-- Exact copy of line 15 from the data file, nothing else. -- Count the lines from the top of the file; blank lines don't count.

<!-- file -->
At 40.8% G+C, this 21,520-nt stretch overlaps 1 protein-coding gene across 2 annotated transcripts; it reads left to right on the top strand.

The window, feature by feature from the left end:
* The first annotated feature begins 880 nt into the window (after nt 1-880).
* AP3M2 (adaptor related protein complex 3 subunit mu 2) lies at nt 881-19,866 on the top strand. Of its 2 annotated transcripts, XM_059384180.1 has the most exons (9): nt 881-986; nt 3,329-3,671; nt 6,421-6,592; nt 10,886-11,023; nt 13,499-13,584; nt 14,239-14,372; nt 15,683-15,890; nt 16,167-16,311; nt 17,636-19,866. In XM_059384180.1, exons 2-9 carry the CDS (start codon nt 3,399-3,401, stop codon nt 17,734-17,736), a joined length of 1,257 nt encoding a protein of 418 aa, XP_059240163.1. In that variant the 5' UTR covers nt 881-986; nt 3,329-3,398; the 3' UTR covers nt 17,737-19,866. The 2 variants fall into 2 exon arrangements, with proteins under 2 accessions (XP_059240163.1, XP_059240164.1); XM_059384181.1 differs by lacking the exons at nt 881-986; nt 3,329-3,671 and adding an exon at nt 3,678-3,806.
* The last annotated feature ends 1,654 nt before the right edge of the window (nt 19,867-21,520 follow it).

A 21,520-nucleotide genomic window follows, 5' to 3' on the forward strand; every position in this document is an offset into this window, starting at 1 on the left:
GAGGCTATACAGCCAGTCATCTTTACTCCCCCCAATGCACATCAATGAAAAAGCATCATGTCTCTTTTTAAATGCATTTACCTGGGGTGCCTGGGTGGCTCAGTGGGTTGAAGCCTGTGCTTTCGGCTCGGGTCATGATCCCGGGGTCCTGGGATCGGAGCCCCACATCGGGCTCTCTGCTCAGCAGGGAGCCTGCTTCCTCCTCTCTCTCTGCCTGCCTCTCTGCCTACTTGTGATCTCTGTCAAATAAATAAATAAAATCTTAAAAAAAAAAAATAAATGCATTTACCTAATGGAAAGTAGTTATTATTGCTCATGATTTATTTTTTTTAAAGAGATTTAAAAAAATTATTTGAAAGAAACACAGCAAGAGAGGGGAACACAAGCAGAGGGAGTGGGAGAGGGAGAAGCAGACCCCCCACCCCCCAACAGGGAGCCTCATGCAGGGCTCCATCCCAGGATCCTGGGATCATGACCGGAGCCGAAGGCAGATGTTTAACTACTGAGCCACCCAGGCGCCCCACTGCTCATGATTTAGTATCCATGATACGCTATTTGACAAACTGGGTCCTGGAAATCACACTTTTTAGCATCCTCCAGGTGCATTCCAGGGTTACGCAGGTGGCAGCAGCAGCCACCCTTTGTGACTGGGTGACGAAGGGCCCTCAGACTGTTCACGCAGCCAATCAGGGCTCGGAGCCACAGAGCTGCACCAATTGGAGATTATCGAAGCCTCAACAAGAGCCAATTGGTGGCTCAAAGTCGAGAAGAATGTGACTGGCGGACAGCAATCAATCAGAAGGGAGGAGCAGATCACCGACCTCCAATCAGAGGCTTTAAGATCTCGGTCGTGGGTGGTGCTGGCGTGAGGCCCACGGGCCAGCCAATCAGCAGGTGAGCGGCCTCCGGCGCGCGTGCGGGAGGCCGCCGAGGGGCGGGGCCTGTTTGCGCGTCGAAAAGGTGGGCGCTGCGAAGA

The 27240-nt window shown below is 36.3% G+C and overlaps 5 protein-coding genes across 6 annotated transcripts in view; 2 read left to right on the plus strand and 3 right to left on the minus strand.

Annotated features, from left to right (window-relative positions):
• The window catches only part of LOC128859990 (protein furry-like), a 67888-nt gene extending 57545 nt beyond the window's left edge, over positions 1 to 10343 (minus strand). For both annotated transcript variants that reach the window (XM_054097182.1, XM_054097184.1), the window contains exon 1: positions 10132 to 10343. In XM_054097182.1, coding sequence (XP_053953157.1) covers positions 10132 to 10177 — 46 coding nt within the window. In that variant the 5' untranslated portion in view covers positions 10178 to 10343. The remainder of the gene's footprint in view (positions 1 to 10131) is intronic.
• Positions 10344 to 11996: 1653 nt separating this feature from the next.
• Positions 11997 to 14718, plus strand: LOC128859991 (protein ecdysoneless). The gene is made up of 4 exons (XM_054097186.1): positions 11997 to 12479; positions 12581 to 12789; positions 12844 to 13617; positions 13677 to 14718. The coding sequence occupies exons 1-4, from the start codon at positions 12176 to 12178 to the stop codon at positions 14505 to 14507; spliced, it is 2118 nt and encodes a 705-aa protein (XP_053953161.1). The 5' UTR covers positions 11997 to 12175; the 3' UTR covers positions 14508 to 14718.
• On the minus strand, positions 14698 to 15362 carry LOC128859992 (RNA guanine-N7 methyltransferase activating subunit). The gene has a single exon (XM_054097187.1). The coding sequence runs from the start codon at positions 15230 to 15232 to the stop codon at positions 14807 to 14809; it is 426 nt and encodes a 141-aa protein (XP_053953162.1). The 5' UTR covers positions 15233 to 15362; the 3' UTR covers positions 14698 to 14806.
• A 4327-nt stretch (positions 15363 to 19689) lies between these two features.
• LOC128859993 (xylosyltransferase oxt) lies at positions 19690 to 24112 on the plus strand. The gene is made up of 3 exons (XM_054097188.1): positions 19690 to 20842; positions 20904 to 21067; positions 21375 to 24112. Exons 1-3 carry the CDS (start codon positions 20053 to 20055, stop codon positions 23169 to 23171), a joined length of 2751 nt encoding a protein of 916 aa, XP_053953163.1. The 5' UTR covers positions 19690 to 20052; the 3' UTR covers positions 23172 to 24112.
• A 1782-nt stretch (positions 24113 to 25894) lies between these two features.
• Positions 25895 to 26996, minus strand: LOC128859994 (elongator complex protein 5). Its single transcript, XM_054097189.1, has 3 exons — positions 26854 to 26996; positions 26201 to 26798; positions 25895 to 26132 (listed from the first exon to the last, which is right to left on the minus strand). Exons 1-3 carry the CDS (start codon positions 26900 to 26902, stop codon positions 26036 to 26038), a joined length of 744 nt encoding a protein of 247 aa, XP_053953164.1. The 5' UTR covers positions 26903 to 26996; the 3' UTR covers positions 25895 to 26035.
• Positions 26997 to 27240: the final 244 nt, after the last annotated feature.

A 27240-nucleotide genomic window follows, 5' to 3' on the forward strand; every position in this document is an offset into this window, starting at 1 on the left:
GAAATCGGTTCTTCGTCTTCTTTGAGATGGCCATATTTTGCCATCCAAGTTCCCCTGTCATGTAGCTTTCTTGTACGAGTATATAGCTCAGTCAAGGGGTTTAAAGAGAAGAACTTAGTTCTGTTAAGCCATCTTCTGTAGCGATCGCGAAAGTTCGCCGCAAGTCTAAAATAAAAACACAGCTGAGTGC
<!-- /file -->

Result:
• LOC128859993 (xylosyltransferase oxt) lies at positions 19690 to 24112 on the plus strand. The gene is made up of 3 exons (XM_054097188.1): positions 19690 to 20842; positions 20904 to 21067; positions 21375 to 24112. Exons 1-3 carry the CDS (start codon positions 20053 to 20055, stop codon positions 23169 to 23171), a joined length of 2751 nt encoding a protein of 916 aa, XP_053953163.1. The 5' UTR covers positions 19690 to 20052; the 3' UTR covers positions 23172 to 24112.